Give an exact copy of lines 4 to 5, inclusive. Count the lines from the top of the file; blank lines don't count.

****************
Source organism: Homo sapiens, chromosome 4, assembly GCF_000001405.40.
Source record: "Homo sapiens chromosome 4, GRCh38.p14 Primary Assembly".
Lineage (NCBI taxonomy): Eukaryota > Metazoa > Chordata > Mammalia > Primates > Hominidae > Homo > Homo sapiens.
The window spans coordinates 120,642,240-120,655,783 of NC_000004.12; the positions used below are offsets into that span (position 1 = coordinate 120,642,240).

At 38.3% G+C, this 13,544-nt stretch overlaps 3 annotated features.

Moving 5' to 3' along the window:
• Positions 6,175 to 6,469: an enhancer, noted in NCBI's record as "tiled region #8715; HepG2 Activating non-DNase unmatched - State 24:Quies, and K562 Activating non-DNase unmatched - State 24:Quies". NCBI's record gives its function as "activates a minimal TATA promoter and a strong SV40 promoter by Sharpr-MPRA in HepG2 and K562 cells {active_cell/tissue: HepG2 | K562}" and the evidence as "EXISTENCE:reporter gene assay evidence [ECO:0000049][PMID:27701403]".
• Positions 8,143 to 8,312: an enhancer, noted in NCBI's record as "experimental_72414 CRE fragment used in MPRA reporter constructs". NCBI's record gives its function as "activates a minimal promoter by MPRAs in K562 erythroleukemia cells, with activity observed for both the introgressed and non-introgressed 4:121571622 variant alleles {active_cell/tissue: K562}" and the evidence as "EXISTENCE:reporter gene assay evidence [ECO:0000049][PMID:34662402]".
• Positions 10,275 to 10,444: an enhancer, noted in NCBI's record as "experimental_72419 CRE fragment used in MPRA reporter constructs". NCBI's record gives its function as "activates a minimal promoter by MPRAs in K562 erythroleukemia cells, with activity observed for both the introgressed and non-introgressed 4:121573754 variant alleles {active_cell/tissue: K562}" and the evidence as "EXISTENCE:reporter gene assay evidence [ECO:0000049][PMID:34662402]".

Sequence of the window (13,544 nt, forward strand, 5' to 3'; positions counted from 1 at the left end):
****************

The window spans coordinates 120,642,240-120,655,783 of NC_000004.12; the positions used below are offsets into that span (position 1 = coordinate 120,642,240).

At 38.3% G+C, this 13,544-nt stretch overlaps 3 annotated features.